Although the engineering behind it is quite complex, building a passive solar house can be surprisingly simple and practical. What's more, living in a well-designed solar house can be super-comfortable, and it's a lot more economical than a regular house as consumption of electricity is greatly reduced. And of course this makes it environmentally sustainable as well.

Front Deck

There are various levels of passive solar energy use for homes. Here are the different measures you can take:

Step One: The essential element. Buy, build or rent a house or apartment with the orientation or window mass on the south side in the northern hemisphere and on the north side in the southern hemisphere. Catch the rays when you need them; it’s that simple!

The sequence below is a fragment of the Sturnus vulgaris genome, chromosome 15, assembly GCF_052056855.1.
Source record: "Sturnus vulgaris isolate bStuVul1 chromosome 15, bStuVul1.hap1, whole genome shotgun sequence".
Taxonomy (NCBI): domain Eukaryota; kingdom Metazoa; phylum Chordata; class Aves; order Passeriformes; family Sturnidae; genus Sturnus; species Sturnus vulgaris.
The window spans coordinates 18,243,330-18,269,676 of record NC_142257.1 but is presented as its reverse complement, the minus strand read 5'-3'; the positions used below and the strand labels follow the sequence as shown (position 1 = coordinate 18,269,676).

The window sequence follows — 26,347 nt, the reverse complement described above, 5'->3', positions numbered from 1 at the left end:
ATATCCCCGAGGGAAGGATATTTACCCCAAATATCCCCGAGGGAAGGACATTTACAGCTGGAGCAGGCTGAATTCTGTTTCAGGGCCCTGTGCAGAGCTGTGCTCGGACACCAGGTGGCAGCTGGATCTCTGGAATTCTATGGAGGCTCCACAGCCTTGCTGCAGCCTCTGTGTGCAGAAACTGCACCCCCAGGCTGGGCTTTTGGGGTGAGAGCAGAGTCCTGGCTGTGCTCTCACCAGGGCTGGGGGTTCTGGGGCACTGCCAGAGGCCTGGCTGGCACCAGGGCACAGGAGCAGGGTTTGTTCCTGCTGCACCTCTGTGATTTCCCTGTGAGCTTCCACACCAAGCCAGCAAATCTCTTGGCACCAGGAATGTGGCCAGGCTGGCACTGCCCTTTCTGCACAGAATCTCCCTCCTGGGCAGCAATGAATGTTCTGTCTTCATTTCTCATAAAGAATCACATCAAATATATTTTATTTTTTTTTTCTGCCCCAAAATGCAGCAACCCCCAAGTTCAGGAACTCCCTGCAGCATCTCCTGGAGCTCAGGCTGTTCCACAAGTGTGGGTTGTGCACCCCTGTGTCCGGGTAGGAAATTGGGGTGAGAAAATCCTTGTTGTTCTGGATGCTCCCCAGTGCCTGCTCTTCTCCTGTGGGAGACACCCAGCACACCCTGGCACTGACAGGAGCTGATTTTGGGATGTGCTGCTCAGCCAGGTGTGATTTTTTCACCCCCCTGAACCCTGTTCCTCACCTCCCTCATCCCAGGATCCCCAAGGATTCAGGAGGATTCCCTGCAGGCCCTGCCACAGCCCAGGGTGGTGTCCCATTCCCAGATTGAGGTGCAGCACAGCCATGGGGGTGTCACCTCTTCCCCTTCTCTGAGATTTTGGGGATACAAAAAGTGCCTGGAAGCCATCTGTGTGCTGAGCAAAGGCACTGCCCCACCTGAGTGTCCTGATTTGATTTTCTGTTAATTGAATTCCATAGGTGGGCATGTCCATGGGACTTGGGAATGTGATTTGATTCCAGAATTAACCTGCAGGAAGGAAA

Passive solar design has been utilized for centuries out of practical necessity, since long before the invention of machines to heat and cool a space. Solar house design originated through common sense when people were more tuned in with their environments. The ancient Greek philosopher Aeschylus wrote: “Only primitives and barbarians lack knowledge of houses turned to face the winter sun.” And who are we to argue?

Red Box at night

Solar houses have long been popular in China, and they were favoured by architects in certain regions of Germany following WWI. However, it is only recently that some governments have been encouraging the design with tax incentives.

Step Two: Thermal mass. Solid mass is used in the floor and walls - for example, concrete - and this mass soaks up and stores the sun’s heat. Many houses can achieve reductions in heating expense by using the sun and by adding thermal mass such as insulation to the walls, roof and floor, with occasional use of heating.